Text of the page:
Debt service figures reflect EVSC's
Special to the Evansville Courier & Press
By DAVID COKER
March 5, 2004
The recent suggestion that the Evansville-Vanderburgh School Corp. could end the 2005
fiscal year with a surplus of $1 million may be welcomed news to citizens who remain
concerned about the school corporations parlous financial situation. However, this move by
the School Board appears to be a tiny attempt to hide an enormous problem that will ultimately
confront local taxpayers.
For the past several months, volunteers with the Vanderburgh County Taxpayers Association
have been examining the EVST debt situation and attempting to learn the arcane language of
local school finance. What they have learned is disturbing.
It appears as if the school corporation has encumbered the county tax base with more than
$150 million in debt service payments over the next two decades.
From fiscal year 2002 until the proposed budget for 2004, annual debt service payments have
increased from $2.9 million to more than $11.9 million.
This explosion in debt payments is part of the $182 million 2004 budget in which the EVSC
requested a $13 million increase in its annual tax levy, still pending a decision by the state
Department of Local Government Finance.
These debt payments included the recent $50 million Vocational Technical School bond (total cost
more that $77.3 million through 2022) and a recent $30 million severance bond (total
payments $39 million by 2011). On these two debt instruments alone, taxpayers will be required
to pay more than $36 million in interest through 2022.
During the past four years, this debt service has included $116 million in "warrants" issued through
the Advanced Funding Credit program -- short term borrowing issued for one year in annual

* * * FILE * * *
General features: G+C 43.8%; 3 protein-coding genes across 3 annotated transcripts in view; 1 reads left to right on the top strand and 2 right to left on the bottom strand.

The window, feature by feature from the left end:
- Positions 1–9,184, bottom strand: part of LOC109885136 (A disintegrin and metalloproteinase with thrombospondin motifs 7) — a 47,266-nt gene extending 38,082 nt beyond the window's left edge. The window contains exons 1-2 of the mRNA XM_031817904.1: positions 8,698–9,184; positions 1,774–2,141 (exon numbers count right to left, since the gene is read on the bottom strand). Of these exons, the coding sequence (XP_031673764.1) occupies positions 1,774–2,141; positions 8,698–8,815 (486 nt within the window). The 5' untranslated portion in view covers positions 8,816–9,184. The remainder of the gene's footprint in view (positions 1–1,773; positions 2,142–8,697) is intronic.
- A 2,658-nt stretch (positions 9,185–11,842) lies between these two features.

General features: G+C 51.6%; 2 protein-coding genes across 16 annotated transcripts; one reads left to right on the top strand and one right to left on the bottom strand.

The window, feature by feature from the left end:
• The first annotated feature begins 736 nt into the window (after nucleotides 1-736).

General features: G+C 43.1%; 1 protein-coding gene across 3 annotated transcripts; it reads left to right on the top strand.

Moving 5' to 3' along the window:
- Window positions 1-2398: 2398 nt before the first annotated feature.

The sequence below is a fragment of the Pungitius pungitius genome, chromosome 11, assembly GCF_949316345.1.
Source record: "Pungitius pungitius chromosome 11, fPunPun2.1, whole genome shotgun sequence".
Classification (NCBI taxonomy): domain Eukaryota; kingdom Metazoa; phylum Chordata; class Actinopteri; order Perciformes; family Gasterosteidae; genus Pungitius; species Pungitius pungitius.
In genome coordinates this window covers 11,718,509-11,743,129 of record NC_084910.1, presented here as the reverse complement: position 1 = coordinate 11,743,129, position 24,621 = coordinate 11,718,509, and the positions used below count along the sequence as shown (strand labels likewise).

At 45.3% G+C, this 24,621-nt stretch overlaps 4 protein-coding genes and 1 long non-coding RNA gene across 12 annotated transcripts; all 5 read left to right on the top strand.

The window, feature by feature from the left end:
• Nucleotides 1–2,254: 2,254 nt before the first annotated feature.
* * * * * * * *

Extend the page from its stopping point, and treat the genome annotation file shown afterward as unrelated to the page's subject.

amounts up to $37 million this year -- operated by the Indiana Bond Bank. It was apparently
necessary for the EVSC to receive nearly a third of this money on January 2 simply to pay
salaries and keep the school corporation running.
It is interesting to note that while school administrators requested that this funding be received
shortly after the first of the year, the first $986,660 installment on the Vocational Technical
bond was due Jan.15, giving the impression that EVSC is borrowing money against future.
tax receipts simply to make other scheduled debt service payments.
Beyond all this, the minutes of the November 24th School Board meeting record a discussion
with Ed Chang, former Evansville Teachers Association president, regarding an estimated
$168 million in unfunded pension obligations. This obligation does not include what are
termed "uncertified staff" so the real total is even larger that this staggering figure.
While all of this remains among the community's dirty little secrets, one cannot help
but wonder if a local school system awash in so much red ink will eventually have a long-term
local economic development impact.
Likewise, when one looks across Indiana, fro a state policy perspective one must question
the wisdom of using all this local debt to finance local education.
Much of the blame rests with the General Assembly and the O'Bannon-Kernan administration.
They have repeatedly failed to live up to their obligations to fund local schools and have
created incentives to local districts to borrow all this money.
At the root of the problem is this state's institutional reluctance to move away from using
our antiquated system of property taxation to finance such a large percentage of local
school expenses. With these enormous debt service payments looming -- and the ominous
local demographic trends -- property taxpayers stand to lose even more in future years if
the tax system is not changed.
Its time to stop the finger-pointing and rhetorical bluster. It is time for state policymakers
to give serious thought to solving this financial mess they have created for the taxpayers.
David Coker is the president of the Vanderburgh County Taxpayers Association.
His email address is oldcars55@ aol.com.